September 7, 2010

Man's Search for Meaning

I'm close to finishing this book and holy cow, what an experience!  What a masterpiece of deep thought, human suffering, and psychology all mixed into one.  I feel as though it has taken some of the lessons I have learned about physical, mental, emotional, and spiritual health from the book "Feelings Buried Alive Never Die", and perfected it into the raw, real, fundamental lessons that actually fit into my life.  

   The message of "Man's Search for Meaning" reiterates to me the important role that suffering plays in bringing us closer to our Maker, because intense human suffering brings one to the depths of the soul to question the very purpose of its existence.  Of course, Viktor Frankl's experience with human suffering is on a much deeper and extreme level than most any of us will comprehend or experience seeing as he survived the horrors of Auschwitz during World War II; yet somehow, the insight he gained from the pain, suffering, cruelty, and despair he experienced and witnessed, is wisdom that (I believe) most any human can plug into the equation of their lives and relate to on some level.  

   Though I often relate the word "health" to the state of the physical body, I cannot ignore that health (which means "wholeness") is more than just physical.  One cannot be truly whole without the well-being of the mind and spirit as well as the body.  This is partially why I found the "Feelings.." book so intriguing and refreshing: because I do believe that the health of our minds and spirits (or lack thereof) greatly effect our physical health (and vise-versa).  While sometimes I believe that even the most positive and spiritual of people can experience great physical suffering and death from no fault of their own, I am fascinated by Viktor Frankl's observations that those in the concentration camp who had something positive to live for and had their spiritual and mental health intact usually defied the odds and survived far longer than those who were more physically robust.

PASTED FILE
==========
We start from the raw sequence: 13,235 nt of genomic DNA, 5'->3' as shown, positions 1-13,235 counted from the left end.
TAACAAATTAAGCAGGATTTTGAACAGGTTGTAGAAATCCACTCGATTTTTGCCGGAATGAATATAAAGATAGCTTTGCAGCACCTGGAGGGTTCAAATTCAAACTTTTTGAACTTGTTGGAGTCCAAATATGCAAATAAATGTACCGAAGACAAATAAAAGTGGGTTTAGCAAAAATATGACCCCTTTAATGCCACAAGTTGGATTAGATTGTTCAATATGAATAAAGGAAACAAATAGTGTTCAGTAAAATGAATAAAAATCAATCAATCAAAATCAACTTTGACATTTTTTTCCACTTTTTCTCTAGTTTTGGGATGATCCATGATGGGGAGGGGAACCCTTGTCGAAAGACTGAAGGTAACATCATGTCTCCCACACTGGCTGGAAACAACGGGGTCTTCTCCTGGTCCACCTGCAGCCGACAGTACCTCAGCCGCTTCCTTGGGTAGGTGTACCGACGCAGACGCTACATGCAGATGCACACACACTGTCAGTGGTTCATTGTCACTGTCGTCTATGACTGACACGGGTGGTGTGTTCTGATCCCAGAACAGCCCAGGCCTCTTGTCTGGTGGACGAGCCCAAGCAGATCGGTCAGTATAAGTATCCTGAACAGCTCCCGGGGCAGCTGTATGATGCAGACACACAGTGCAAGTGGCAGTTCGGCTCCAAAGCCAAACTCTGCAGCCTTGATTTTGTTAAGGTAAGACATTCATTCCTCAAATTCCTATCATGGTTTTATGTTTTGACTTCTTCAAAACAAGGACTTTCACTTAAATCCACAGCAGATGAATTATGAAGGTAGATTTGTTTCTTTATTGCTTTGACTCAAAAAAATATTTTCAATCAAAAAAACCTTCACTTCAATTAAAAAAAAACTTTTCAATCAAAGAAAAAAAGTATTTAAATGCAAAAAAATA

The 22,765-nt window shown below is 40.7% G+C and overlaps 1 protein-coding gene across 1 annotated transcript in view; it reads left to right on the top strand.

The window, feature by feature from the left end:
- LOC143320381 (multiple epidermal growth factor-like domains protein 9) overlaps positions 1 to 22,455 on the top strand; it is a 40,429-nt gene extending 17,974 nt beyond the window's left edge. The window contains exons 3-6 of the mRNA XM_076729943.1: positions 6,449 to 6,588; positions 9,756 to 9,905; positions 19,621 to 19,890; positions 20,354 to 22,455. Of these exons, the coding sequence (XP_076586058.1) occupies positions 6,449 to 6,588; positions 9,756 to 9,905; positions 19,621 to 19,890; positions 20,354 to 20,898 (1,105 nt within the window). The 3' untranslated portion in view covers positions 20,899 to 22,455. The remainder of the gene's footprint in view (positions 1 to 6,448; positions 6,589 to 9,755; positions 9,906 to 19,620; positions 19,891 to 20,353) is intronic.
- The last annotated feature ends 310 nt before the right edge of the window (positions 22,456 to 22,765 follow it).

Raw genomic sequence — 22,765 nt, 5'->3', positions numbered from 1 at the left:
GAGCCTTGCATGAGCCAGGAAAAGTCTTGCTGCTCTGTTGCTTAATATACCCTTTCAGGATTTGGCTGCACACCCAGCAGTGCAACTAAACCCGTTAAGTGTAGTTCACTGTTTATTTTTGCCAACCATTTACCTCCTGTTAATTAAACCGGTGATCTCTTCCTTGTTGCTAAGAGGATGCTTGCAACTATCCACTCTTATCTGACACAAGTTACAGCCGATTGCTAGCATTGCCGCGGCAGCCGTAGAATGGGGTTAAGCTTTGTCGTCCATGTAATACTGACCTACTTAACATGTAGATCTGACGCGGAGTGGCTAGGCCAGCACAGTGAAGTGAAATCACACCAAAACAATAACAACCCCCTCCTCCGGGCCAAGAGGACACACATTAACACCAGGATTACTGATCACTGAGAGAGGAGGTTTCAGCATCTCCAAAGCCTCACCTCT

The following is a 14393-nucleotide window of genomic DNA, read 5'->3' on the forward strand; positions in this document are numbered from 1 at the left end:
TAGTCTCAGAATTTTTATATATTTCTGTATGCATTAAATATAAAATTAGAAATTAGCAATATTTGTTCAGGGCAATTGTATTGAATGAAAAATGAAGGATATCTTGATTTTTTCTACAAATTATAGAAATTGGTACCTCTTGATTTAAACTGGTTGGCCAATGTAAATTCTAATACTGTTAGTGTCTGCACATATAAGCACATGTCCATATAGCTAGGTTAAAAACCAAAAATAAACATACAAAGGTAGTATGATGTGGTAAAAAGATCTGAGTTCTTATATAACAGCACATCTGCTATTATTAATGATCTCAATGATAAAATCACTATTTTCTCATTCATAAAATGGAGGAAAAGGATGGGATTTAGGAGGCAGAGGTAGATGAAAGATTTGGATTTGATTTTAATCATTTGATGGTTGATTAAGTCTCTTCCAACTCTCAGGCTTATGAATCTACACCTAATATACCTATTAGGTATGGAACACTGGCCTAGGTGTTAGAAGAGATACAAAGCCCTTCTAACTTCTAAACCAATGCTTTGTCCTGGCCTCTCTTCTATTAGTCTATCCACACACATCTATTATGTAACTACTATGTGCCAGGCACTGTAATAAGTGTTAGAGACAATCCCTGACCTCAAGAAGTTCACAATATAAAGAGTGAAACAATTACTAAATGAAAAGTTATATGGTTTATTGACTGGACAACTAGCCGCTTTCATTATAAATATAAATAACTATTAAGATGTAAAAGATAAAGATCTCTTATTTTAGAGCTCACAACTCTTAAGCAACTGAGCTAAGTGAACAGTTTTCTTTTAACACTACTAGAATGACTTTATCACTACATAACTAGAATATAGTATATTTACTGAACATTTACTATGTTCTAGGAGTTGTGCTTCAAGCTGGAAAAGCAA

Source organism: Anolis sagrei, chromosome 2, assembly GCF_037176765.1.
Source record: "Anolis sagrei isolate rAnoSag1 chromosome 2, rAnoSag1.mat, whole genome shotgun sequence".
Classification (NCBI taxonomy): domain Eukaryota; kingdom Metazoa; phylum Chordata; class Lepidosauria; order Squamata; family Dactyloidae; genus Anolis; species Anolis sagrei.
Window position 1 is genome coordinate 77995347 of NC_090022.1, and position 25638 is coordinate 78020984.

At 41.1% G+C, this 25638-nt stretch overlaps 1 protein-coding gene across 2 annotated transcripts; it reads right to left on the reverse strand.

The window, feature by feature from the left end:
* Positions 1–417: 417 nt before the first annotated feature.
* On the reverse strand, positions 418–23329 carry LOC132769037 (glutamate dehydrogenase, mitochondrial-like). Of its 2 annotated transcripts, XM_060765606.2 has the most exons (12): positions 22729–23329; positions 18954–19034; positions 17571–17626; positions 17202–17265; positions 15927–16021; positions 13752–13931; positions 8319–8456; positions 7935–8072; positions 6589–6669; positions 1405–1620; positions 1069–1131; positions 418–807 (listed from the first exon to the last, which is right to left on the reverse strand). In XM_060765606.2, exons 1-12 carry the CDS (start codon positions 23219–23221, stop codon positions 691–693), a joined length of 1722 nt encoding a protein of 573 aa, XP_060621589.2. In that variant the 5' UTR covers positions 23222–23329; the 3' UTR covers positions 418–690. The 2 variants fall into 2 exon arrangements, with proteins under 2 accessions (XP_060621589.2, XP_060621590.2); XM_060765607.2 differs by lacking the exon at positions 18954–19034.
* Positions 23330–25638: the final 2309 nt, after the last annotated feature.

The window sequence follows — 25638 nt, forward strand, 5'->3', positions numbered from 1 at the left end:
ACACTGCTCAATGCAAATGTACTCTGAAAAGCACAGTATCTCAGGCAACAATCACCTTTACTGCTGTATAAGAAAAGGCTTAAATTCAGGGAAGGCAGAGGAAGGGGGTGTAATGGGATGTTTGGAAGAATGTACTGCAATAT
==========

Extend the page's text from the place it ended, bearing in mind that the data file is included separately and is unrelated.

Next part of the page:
"He who has a why to live for can bear with almost any how." 
I may add to Frankl's profound words that sometimes enduring through the unthinkable how can bring us to our knees in humility to rediscover the why (if that made any sense!?).
I came up with that little thought and then read this paragraph:

" did not really matter what we expected from life, but rather what life expected from us.  We needed to stop asking about the meaning of life, and instead to think of ourselves as those who were being questioned by life--daily and hourly.  Our answer must consist, not in talk and meditation, but in right action and in right conduct.  Life ultimately means taking the responsibility to find the right answer to its problems and to fulfill the tasks which it constantly sets for each individual.  These tasks, and therefore the meaning of life, differ from man to man, and from moment to moment." 

   You could probably have a semester-long discussion and debate about those words in a college lecture hall (probably has happened!?), and I can't come up with an eloquent, deep commentary on it, except for to say that I am grateful for my suffering (physical, mental, emotional, spiritual, etc) and the opportunity it presents me to act as a better individual than I thought I could be or thought I was and to bring me closer to my God.  Often (well, usually) it isn't until I have endured through one trial and reflected back on the experience that I can clearly see the purpose behind it; but there always is a purpose, and He is always there to carry me as I take the necessary steps to find it.


Meg said...

I am in the middle of reading Frankl's book, too. I love it! I love how he discusses the power of love to transcend the barrier between life and death. Beautiful!

Claire Christensen said...

Wow Holly! Great insight for one so young!

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